The scalar SOPMD is more easily calculated as the derivative of the scalar DGD and is denoted as

where again, the magnitude of the vector |{right arrow over (τ)}(ω)| is the differential group delay DGD τ, a scalar quantity. This scalar SOPMD is found directly from the set of frequency-dependent scalar DGD τ values, i.e. from τ(ω), according to the conventional method of defining a derivative from a discrete data set as follows:

Different quantities scaling as τ and τ^{2 }respectively are preferably used to avoid bias in the calculated results for each of these embodiments. A probability density function (PDF) for the magnitude of the scalar SOPMD and the vector SOPMD have been calculated by Foschini, et al. in “Probability Densities of Second-Order Polarization Mode Dispersion Including Polarization Dependent Chromatic Fiber Dispersion,” *IEEE Phot. Tech. Lett*., Vol. 12, pp. 293-295 (March 2000), (Foschini et al.), which is incorporated herein by reference.

By integrating the probability density function for the magnitude of the vector SOPMD in conjunction with equation (17), the mean square and the mean of the DGD may be derived, resulting in the following relationships:

*A* _{1}

Coefficient

may be calculated from the PDF of the SOPMD, and verified by simulations. Written this way, equations (20) and (21) provide a way to estimate, without bias, the mean DGD and the mean square DGD using the SOPMD vector magnitude |{right arrow over (τ)}_{ω}|.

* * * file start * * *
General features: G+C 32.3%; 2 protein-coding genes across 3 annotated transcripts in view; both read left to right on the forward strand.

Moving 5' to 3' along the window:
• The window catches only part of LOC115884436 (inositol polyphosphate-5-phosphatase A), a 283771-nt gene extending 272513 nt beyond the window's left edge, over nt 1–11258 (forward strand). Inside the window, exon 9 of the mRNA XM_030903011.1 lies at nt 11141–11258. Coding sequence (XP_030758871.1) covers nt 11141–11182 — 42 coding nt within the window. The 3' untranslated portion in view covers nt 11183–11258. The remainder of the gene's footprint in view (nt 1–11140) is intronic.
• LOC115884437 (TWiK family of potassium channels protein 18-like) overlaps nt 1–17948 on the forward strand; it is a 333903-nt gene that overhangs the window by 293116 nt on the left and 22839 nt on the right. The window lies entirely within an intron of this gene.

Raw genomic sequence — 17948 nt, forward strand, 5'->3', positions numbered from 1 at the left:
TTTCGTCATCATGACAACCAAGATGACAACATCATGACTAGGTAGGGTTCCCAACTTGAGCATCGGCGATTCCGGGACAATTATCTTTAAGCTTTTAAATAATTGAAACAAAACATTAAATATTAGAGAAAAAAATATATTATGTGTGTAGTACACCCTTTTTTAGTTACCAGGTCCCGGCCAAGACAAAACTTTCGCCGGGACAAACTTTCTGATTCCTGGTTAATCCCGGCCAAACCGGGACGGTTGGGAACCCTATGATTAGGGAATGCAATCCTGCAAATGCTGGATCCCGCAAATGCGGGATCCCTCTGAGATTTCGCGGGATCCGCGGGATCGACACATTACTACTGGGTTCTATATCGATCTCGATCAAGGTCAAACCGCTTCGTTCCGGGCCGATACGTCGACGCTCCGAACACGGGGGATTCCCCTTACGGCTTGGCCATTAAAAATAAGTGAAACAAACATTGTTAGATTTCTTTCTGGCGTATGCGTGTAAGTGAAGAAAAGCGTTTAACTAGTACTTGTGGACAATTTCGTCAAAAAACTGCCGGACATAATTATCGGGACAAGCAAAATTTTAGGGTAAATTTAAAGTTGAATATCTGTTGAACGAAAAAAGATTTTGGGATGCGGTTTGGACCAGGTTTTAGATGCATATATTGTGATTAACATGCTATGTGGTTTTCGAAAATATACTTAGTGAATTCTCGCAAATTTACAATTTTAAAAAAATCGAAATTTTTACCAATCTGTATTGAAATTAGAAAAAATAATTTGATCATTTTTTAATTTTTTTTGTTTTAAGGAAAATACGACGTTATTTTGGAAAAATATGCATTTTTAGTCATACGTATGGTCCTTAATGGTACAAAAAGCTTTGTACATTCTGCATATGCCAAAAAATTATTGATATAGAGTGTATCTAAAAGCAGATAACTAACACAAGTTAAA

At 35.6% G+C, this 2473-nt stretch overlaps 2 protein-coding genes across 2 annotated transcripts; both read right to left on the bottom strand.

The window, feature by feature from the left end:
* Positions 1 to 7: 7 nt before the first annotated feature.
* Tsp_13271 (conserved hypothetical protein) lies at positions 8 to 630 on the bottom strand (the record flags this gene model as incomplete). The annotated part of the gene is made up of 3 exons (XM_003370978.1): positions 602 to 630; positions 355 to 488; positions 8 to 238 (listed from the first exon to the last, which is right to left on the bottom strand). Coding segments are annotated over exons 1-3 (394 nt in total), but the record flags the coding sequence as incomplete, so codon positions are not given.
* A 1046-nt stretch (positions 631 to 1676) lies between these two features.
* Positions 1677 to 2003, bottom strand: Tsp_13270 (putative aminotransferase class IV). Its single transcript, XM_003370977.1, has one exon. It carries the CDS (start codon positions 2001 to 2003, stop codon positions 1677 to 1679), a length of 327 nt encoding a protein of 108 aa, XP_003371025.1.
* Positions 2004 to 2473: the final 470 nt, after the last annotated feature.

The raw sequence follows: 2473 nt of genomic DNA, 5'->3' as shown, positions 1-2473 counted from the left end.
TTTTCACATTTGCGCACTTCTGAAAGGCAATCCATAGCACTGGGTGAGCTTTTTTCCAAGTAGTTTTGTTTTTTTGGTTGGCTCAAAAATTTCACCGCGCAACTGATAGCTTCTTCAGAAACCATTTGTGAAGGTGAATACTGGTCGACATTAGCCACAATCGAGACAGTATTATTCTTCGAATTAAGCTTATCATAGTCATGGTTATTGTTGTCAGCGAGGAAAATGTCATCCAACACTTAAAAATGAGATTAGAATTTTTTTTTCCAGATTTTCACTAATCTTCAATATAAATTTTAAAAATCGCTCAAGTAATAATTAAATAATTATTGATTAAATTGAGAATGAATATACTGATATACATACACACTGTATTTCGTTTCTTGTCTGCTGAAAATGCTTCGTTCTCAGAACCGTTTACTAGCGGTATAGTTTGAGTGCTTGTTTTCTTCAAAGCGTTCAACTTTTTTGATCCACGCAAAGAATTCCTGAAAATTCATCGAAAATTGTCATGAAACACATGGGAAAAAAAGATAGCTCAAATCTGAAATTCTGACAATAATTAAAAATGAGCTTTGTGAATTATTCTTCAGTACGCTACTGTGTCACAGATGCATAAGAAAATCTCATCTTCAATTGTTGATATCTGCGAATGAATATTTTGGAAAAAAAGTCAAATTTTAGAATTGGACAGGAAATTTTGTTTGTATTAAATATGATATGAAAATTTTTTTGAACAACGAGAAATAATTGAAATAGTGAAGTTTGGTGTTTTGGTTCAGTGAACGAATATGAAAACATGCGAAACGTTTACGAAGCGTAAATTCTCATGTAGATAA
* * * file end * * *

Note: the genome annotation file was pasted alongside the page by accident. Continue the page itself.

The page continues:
PMD and SOPMD measurements are strongly correlated as seen from the relation for the conditional mean square of the SOPMD, derived in J. P. Gordon, “Statistical Properties of Polarization Mode Dispersion”, *Proc. VSS'*02 (Venice, Italy 2002) and provided below:

Therefore, if a specific measurement of the mean DGD of a given fiber is above the “true” mean, the mean DGD estimated from equation (21) will be overestimated as well. Gordon, however, has shown that the conditional mean square of the component of the second order PMD vector that is parallel to the direction of the PMD vector is independent of the PMD vector length and can also be expressed in terms of the mean DGD

Equation (23) can also be used to provide an independent measure of the mean square DGD

τ

The frequency derivative may be calculated from the scalar DGD vs. frequency measurements performed by a standard non-vectorial instrument, allowing the technique to be used with conventional PMD test sets. As before, to avoid systematic errors, equation (23) may be combined with equation (24) and rewritten after application of the PDF of the scalar SOPMD as:

These relationships provide another unbiased evaluation of the mean DGD using the frequency derivative of the DGD, and can be verified with simulations. The coefficients

do not depend on the fiber parameters, and may be calculated from the PDF derived for SOPMD, as described in Foschini et al.

While equations (20) and (21) require the SOPMD in vector form, found in accordance with equation (18) above, equations (25) and (26) require only the scalar DGD, measured at discrete frequency intervals, so that the scalar SOPMD may be calculated, for example, in accordance with equation (19). Non-vectorial instruments that provide discrete rather than frequency-averaged scalar DGD measurements may, therefore, be used to calculate τ_{RMS} ^{2 }and

The improved accuracy of the method in accordance with the present invention for estimating the mean DGD